“Something strange is happening at the Orsk furniture superstore in Columbus, Ohio. Every morning, employees arrive to find broken Kjerring wardrobes, shattered Brooka glassware, and vandalized Liripip sofa beds clearly, someone or something is up to no good.”
After weeks of odd occurrences and vandalism in the store, the uptight store manager convinces his most loyal employee and a defiant employee who he was always at odds with to stay after hours to solve the mystery of who is wrecking the store. What they find is much more than they ever bargained for.
I got a copy of Horrorstor in the mail and at first glance I honestly confused it for an Ikea catalog. At first, I was really confused why they made it so faux-Ikea centric. After reading the book, it makes total sense. The story has two different tones that I think blend it really well. The first part of the book really well establishes the characters, both the human characters and the location character: Orsk, the Ikea ripoff store. The extremely regimented and orderly mentality of the store culture becomes a focal point in the behaviors of all the characters and becomes a central character in itself.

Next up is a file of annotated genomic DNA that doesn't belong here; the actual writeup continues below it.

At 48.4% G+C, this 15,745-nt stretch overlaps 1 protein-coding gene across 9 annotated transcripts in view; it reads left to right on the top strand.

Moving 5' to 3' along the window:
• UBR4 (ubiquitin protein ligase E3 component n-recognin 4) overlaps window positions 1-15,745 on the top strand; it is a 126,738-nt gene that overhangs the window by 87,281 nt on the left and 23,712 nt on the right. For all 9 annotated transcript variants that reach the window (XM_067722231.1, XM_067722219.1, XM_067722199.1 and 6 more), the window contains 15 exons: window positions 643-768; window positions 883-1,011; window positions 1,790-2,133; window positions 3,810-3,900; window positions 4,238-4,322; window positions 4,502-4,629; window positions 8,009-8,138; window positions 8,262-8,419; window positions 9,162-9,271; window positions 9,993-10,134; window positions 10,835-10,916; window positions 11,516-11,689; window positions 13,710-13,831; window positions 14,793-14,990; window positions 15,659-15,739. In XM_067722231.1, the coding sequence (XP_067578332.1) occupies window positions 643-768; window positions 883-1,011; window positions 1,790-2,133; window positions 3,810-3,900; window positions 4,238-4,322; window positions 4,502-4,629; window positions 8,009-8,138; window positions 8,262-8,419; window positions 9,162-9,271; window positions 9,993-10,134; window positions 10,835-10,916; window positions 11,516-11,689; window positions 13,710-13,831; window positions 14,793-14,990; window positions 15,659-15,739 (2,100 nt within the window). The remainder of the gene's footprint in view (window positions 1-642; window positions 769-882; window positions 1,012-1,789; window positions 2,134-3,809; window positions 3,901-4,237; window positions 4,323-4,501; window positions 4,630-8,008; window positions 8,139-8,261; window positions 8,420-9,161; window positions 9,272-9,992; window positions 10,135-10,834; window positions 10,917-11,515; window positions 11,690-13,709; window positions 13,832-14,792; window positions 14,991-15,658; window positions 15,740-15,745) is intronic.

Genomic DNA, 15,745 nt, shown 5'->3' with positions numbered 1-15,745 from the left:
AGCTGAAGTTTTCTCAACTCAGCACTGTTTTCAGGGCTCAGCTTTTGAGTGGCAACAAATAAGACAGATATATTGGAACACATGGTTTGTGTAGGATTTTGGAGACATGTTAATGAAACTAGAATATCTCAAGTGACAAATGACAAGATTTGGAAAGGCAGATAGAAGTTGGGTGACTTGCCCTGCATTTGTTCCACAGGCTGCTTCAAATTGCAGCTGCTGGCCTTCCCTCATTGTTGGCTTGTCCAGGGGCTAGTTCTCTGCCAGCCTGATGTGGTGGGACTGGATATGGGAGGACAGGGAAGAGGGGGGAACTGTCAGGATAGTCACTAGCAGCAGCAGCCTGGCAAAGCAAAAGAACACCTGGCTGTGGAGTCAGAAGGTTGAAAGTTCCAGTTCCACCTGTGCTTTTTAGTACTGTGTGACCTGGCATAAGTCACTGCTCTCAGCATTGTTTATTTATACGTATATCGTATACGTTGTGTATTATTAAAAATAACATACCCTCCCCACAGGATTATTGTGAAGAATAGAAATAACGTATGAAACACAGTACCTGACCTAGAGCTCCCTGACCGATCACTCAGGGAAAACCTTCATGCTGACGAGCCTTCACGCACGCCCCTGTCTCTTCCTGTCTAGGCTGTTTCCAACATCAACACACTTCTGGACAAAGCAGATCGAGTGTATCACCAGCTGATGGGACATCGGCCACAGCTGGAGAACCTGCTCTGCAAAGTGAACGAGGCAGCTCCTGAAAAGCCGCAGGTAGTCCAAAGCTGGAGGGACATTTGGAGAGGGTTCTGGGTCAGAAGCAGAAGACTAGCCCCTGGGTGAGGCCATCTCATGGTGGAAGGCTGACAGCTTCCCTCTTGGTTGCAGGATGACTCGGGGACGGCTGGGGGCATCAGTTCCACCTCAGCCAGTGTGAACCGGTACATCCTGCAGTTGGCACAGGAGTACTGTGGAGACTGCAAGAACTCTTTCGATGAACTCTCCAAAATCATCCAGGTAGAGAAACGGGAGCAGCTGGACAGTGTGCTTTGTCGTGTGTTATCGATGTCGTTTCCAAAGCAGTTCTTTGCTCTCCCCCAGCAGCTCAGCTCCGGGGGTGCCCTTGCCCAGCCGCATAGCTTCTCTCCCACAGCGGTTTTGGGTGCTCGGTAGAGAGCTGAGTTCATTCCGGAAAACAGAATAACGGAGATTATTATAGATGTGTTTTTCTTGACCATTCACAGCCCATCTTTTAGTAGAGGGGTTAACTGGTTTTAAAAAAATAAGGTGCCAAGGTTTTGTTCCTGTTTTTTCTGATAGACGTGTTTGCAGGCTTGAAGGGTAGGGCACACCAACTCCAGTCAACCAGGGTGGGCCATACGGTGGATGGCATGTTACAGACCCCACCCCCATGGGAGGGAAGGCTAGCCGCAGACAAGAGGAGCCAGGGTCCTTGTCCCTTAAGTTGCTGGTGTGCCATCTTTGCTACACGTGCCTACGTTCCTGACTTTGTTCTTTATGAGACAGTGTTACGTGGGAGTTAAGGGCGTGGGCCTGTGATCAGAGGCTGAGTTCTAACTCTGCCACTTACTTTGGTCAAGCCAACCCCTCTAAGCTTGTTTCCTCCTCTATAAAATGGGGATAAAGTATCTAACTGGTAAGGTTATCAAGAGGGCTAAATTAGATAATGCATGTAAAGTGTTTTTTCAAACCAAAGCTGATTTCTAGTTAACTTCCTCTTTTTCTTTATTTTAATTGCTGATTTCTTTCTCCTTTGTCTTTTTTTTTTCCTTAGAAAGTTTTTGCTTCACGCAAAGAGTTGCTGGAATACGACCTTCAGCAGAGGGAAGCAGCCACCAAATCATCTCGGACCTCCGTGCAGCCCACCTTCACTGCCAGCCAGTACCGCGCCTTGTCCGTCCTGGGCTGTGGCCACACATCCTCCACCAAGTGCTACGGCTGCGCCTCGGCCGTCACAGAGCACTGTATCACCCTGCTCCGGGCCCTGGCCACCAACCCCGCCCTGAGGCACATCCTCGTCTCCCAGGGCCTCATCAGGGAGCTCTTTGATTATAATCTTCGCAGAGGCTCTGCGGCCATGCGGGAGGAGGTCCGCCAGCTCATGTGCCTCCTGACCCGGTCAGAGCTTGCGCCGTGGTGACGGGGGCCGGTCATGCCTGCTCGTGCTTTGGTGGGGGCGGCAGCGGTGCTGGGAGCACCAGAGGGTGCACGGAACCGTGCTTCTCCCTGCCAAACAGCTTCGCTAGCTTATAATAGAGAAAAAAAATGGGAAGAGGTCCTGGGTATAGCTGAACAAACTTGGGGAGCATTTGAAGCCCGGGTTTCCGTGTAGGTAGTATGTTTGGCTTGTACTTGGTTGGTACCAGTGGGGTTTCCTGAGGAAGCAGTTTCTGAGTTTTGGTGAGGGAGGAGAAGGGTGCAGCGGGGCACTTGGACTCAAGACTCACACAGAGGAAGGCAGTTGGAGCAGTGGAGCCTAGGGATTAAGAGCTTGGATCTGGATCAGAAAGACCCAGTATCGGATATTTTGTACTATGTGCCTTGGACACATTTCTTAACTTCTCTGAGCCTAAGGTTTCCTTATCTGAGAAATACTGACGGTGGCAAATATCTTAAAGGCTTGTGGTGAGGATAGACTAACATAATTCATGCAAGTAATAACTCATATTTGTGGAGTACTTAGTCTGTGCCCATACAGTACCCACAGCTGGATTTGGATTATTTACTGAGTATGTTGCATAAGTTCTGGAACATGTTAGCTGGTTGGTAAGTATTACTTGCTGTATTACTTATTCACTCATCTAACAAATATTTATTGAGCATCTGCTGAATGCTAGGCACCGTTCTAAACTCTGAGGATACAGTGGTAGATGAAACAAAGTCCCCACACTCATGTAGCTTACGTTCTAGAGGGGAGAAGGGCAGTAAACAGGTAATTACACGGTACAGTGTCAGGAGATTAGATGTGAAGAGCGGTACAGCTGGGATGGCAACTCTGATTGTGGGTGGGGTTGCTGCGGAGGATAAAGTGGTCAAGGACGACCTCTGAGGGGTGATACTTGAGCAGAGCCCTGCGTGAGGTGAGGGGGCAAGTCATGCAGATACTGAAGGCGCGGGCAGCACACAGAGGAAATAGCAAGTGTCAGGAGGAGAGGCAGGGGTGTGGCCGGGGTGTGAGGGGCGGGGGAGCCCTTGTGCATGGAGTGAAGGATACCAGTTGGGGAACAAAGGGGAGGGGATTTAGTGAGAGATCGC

The first part speaks about how Orsk is a microcosm of the world we live in. It speaks of how we live in a regimented world and spoke of the trials and tribulations the characters go through to make it work in this world. It’s here where the book spins its magic. The way the Orsk world works spins perfectly into the supernatural world is seamless. Where Orsk stands once stood a penitentiary with a sadistic warden who uses work to purge the sins of his inmates. It begins to seep into reality as the spirit of the warden captures and punishes each of the main characters for their personality traits that Orsk best/worst exemplifies.
I found myself really engrossed in the book. While a good 250 pages, it was a very quick read (2 days commute to work on the subway). The sinister nature of the supernatural reminds me a lot of the 90s Asian horror film phenomenon that spawned the Ring, The Grudge, and One Missed Call. Each of the characters seemed palpable and real. The premise seems quite well-thought out in its description of the inner workings of big box stores and how the original penitentiaries worked to “cure” inmates. All in all, it worked really well for Horrorstor. Sure it is not Pride & Prejudice or War and Peace, but it was a great read, a nice scare and something I could easily see made into a film. You won’t be disappointed in this book, so check it out.